+ * await particular hardware events. This data is passed via a special
+ * datatype so that the Linux driver may recognize the pollable file
+ * descriptor and translate it to a set of interrupt target information,
+ * and so that the HV generic iorpc code can translate client CPUs to real
+ * CPUs.
+ *
+ * @subsection iorpc_pollfd POLLFD
+ *
+ * The POLLFD .idl datatype allows manipulation of hardware interrupt
+ * bindings set up via the POLLFD_SETUP datatype; common operations are
+ * resetting the state of the requested interrupt events, and unbinding any
+ * bound interrupts. This data is passed via a special datatype so that
+ * the Linux driver may recognize the pollable file descriptor and
+ * translate it to an interrupt identifier previously supplied by the
+ * hypervisor as the result of an earlier pollfd_setup operation.
+ *
+ * @subsection iorpc_blob BLOB
+ *
+ * The BLOB .idl datatype allows the client to write an arbitrary
+ * length string of bytes up to the hypervisor driver. This can be
+ * useful for passing up large, arbitrarily structured data like
+ * classifier programs. The iorpc stack takes care of validating the
+ * buffer VA and CPA as the data passes up to the hypervisor. Unlike
+ * MEM_BUFFER(), the buffer is not registered - Linux does not bump
+ * page refcounts and the HV driver should not reuse the buffer once
+ * the system call is complete.
+ *
+ * @section iorpc_translation Translating User Space Calls
+ *
+ * The ::iorpc_offset structure describes the formatting of the offset
+ * that is passed to pread() or pwrite() as part of the generated RPC code.
+ * When the user calls up to Linux, the rpc code fills in all the fields of
+ * the offset, including a 16-bit opcode, a 16 bit format indicator, and 32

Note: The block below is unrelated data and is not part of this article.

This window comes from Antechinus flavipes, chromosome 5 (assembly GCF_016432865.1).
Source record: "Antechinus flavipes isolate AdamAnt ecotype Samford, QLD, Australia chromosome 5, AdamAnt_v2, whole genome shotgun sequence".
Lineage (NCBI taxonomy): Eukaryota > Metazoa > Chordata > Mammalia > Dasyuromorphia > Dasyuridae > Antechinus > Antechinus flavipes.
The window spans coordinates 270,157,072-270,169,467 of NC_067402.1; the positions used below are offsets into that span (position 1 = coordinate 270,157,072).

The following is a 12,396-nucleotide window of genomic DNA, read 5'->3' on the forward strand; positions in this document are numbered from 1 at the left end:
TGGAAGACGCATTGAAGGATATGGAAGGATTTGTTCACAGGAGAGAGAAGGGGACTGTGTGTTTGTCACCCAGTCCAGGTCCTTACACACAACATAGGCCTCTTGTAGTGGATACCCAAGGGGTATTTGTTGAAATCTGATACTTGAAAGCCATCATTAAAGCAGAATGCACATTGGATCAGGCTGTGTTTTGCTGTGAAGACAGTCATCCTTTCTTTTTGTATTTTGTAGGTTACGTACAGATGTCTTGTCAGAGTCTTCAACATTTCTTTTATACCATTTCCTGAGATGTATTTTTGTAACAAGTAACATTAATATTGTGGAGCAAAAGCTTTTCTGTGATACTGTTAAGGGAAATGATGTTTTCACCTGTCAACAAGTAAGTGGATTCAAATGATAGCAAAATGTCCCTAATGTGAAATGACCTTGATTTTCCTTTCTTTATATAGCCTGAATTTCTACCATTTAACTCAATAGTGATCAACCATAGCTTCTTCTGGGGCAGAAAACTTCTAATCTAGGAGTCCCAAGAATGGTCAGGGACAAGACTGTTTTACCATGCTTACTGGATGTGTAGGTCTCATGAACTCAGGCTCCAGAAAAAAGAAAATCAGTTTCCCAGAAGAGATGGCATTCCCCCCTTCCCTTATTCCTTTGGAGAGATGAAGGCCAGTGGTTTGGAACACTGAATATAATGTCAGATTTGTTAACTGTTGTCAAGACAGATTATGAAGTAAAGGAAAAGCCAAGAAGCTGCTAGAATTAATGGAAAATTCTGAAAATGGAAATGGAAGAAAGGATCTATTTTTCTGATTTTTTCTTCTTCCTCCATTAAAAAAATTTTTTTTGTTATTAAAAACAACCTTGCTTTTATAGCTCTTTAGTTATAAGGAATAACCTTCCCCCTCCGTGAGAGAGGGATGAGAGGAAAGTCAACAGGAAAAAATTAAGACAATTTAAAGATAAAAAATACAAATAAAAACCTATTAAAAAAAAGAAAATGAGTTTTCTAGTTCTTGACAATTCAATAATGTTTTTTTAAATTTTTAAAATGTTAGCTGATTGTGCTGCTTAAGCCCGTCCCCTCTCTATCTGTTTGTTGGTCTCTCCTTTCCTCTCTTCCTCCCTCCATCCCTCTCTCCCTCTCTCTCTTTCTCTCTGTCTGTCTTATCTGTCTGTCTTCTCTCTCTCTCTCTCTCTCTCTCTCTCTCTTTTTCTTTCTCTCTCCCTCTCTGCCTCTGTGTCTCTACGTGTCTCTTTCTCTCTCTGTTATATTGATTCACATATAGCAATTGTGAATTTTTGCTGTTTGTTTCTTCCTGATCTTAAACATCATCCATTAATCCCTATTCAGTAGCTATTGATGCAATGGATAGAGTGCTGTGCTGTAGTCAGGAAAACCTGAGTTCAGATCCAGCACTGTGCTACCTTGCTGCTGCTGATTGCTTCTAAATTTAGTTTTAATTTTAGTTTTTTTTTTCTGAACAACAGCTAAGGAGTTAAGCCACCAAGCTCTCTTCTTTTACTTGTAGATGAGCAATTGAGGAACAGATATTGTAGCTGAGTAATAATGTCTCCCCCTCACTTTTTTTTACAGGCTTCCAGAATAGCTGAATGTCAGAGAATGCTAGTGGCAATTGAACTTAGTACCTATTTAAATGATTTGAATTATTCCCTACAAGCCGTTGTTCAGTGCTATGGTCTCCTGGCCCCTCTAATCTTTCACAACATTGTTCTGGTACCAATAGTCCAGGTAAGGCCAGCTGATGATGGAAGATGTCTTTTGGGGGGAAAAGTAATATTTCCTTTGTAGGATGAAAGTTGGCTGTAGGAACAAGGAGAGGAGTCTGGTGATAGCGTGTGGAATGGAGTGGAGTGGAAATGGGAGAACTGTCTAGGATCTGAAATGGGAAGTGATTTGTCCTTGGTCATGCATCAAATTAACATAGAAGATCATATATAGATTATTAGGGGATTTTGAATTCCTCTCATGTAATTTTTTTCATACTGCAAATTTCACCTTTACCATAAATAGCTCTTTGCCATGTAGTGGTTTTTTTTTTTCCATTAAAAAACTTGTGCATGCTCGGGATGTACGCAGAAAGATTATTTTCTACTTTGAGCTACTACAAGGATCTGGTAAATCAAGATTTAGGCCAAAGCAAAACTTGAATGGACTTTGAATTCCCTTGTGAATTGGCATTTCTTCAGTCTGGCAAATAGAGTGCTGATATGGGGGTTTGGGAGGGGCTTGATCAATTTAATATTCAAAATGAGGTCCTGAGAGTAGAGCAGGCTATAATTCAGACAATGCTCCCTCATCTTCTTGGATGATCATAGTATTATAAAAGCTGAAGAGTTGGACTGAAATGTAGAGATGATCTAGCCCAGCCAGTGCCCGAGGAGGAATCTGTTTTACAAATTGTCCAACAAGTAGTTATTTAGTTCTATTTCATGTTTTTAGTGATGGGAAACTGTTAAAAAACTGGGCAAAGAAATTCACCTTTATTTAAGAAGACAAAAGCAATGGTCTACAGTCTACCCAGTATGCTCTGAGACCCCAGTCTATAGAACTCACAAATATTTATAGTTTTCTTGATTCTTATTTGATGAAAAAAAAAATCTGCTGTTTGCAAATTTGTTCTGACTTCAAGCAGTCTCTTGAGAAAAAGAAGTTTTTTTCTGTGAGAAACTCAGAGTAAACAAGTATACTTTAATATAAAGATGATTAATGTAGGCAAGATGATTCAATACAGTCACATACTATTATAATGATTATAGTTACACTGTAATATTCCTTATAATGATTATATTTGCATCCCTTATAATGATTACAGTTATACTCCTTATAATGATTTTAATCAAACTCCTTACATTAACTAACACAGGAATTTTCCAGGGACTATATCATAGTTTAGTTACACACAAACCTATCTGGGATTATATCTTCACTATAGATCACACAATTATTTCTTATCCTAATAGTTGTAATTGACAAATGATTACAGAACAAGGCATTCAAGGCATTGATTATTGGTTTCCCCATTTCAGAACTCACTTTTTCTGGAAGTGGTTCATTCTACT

+ * bits of user-specified "sub-offset". The opcode indicates which syscall
+ * is being requested. The format indicates whether there is a "prefix
+ * struct" at the start of the memory buffer passed to pwrite(), and if so
+ * what data is in that prefix struct. These prefix structs are used to
+ * implement special datatypes like MEM_BUFFER() and INTERRUPT - we arrange
+ * to put data that needs translation and permission checks at the start of
+ * the buffer so that the Linux driver and generic portions of the HV iorpc
+ * code can easily access the data. The 32 bits of user-specified
+ * "sub-offset" are most useful for pread() calls where the user needs to
+ * also pass in a few bits indicating which register to read, etc.
+ *
+ * The Linux iorpc driver watches for system calls that contain prefix
+ * structs so that it can translate parameters and bump reference
+ * counts as appropriate. It does not (currently) have any knowledge
+ * of the per-device opcodes - it doesn't care what operation you're
+ * doing to mPIPE, so long as it can do all the generic book-keeping.
+ * The hv/iorpc.h header file defines all of the generic encoding bits
+ * needed to translate iorpc calls without knowing which particular
+ * opcode is being issued.
+ *
+ * @section iorpc_globals Global iorpc Calls
+ *
+ * Implementing mmap() required adding some special iorpc syscalls
+ * that are only called by the Linux driver, never by userspace.
+ * These include get_mmio_base() and check_mmio_offset(). These
+ * routines are described in globals.idl and must be included in every
+ * iorpc driver. By providing these routines in every driver, Linux's
+ * mmap implementation can easily get the PTE bits it needs and
+ * validate the PA offset without needing to know the per-device
+ * opcodes to perform those tasks.
+ *
+ * @section iorpc_kernel Supporting gxio APIs in the Kernel
+ *
+ * The iorpc code generator also supports generation of kernel code
+ * implementing the gxio APIs. This capability is currently used by
+ * the mPIPE network driver, and will likely be used by the TRIO root
+ * complex and endpoint drivers and perhaps an in-kernel crypto
+ * driver. Each driver that wants to instantiate iorpc calls in the
+ * kernel needs to generate a kernel version of the generate rpc code
+ * and (probably) copy any related gxio source files into the kernel.
+ * The mPIPE driver provides a good example of this pattern.
+ */
+
+#ifdef __KERNEL__